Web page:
I use a solution of four parts water to one part Future Floor Wax as a flow agent when I paint. I thin all of my paints with this solution. It improves the flow characteristics of the paint better than straight water by breaking the surface tension of the the paint. You can also use commercial versions of the same product, such as Liquitex's Flo-Aid, but I'll stick with this handy solution. Make sure you get a squeeze bottle to pre-mix a batch of the solution as seen in this photo - otherwise it can be a little cumbersome...

 

Canned Air

I tend to have many projects going on at once, and my figures often get bits of lint or dust on them. Primered dust is very aggravating, and it gets in the way of painting as well. I use to use a small make-up brush to 'dust' the figures, but it doesn't work nearly as well as a short burst of canned air.

 

 


These figures have been attached to the tops of these dried paint jars by a small ball of Bule Tac adhesive.

Blue Tac

Remember that failed idea of temporary adhesive that was so advertised in the early to mid eighties? It looked like blue sticky putty that supposedly didn't stain walls (but it did). Well, it failed at keeping posters on the wall, but it's great for holding figures to surfaces while you paint them. I blu-tac my GW figs to old, dried-up PollyS bottles (the size is perfect) when I'm painting them. That way you can manipulate the figure without touching it and damaging your still unsealed paint job. The stuff lasts for ages, too. I have been using this stuff for about ten years or so, and have only ever bought two packages. The only reason I even bought a second pack is that I left mine at home when I went off to school, so I went and bought another package. I'm still using both packages. And it's cheap - about $2 US. Look for it in hobby or craft stores or on the stationary aisle of most large drug stores.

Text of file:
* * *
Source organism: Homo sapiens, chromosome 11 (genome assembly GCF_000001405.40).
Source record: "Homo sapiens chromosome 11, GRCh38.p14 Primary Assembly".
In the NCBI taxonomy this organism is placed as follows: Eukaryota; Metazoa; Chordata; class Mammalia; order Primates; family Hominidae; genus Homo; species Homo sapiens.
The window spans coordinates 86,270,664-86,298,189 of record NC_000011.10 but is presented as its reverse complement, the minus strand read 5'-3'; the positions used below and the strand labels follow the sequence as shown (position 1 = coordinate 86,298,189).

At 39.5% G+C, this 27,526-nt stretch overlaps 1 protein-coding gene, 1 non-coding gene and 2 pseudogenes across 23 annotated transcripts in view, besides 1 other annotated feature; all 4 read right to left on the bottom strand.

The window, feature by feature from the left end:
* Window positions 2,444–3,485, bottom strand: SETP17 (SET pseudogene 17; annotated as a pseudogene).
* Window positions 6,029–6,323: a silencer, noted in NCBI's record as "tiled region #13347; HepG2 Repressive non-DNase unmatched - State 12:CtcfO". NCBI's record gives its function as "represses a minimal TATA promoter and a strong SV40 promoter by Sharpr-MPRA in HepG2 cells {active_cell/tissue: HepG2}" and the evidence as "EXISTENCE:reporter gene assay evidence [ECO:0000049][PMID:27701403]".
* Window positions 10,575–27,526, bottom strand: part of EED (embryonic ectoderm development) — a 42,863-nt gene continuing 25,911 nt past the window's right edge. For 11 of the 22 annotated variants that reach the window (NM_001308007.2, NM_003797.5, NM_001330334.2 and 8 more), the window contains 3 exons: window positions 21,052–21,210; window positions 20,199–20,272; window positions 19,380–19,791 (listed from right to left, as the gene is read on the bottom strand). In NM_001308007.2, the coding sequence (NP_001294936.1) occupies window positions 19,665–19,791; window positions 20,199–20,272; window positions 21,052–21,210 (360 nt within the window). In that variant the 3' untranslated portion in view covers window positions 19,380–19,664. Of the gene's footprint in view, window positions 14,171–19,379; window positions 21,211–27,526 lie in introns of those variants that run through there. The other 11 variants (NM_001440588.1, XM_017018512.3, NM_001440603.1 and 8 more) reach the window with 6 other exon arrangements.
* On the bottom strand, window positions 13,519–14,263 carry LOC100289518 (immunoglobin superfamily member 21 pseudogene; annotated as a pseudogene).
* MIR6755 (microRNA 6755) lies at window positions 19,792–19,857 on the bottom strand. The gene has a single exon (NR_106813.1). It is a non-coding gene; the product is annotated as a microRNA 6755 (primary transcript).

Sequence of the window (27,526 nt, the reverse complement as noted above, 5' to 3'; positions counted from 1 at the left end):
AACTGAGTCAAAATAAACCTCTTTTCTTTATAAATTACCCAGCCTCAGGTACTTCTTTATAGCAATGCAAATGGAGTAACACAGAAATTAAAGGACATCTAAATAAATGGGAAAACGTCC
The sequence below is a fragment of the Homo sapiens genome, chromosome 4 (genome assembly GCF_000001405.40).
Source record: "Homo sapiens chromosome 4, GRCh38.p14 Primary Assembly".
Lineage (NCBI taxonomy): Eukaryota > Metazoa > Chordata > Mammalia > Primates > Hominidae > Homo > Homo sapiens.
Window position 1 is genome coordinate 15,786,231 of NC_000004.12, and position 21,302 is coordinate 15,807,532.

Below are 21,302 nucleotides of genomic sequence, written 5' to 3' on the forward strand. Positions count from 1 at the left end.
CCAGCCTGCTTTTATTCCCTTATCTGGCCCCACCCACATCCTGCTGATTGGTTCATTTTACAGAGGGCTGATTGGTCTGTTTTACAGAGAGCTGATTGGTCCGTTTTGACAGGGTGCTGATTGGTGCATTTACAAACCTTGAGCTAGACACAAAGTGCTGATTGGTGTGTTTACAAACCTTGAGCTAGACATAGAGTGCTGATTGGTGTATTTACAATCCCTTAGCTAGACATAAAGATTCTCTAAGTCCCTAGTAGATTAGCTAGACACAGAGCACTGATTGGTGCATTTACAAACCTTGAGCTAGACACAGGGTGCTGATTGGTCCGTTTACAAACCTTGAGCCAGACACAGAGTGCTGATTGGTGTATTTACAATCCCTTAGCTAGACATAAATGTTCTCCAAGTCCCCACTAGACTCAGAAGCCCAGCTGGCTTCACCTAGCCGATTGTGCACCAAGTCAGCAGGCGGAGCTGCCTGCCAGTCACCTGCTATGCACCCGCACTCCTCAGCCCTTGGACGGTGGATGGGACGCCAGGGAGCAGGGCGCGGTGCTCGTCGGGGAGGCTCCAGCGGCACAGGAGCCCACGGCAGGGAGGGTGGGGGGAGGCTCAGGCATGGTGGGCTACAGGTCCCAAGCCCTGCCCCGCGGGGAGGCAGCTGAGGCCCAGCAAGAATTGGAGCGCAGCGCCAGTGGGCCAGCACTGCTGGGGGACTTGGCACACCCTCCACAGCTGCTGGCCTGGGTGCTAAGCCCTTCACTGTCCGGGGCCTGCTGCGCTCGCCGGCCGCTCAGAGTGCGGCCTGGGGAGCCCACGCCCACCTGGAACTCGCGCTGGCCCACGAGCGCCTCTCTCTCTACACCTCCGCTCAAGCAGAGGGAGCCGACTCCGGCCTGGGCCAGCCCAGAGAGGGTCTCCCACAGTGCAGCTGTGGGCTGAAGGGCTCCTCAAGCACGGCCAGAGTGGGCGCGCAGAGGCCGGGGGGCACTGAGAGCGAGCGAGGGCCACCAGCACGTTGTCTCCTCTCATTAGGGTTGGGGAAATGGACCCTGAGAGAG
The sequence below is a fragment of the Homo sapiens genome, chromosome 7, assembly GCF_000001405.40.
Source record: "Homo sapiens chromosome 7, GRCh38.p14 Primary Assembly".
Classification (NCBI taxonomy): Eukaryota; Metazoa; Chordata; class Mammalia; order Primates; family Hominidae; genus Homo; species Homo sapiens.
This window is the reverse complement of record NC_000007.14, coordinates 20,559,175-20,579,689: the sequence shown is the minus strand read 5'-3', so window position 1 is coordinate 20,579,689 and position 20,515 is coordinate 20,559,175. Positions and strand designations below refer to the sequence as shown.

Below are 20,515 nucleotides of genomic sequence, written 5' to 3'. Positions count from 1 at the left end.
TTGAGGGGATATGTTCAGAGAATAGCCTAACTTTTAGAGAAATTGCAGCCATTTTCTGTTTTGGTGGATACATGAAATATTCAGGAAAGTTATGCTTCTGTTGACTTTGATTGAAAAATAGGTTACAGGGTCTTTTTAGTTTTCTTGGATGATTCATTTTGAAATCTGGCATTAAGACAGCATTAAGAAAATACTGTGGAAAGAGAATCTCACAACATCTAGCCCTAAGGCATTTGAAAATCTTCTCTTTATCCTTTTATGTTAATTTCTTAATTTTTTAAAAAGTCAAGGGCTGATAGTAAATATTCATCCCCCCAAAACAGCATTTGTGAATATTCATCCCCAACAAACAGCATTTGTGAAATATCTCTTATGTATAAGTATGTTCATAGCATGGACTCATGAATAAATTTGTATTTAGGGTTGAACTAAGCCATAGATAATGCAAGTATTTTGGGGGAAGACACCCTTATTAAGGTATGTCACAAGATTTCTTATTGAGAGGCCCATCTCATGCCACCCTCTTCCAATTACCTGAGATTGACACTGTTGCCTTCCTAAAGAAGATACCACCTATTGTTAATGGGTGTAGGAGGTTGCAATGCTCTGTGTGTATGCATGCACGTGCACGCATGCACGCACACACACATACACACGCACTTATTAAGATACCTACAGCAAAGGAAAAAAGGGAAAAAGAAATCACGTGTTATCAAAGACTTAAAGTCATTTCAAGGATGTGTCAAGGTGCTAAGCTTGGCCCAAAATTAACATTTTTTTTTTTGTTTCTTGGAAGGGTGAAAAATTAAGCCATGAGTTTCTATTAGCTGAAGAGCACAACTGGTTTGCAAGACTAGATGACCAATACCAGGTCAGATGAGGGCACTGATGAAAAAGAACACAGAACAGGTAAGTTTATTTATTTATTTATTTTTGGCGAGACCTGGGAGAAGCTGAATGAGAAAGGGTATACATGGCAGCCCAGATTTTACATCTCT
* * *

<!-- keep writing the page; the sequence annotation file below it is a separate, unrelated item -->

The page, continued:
Primer

I always spray primer my figures. The figures really need to be primed before you paint them, and brush on primers just don't cut it. I usually prime with black, though sometimes I will use gray or even white, depending on the final effect I want. But almost always, I use black. In particular, I use Citadel black. It takes paint well, and goes on fairly thin. Floguil black takes paint even better, but is just too thick. Armory is sometimes ok, but I have had a lot of assorted problems with this brand. I will no longer use it for figures, but sometimes I still use it on terrain. Floguil light gray is very good, and is light enough that I reccomend it over a straight white primer. Apply primer in light quick coats from a distance of at least eight inches away.

 

Sand

There are a number of ways of basing your figures. The typical Games Workshop method involves painting white glue onto the base, then dipping the base into sand. Once the glue dries, paint the sanded base dark green and dry brush over that with light green. I have a number of different grades of sand so that I can base my figures with different textures depending on the effect I desire. I use the superfine sand mixed with a little medium sand from my desert bases.

 

Coke

You're going to stay up late and paint miniatures. You need caffeine. Sure you can pop the No-Doze or brew a pot of coffee, but that doesn't appease the Soda Gods in a proper fashion. And beware the dark path. Drink not of the Pepsi elixer, or forever will it taint your soul.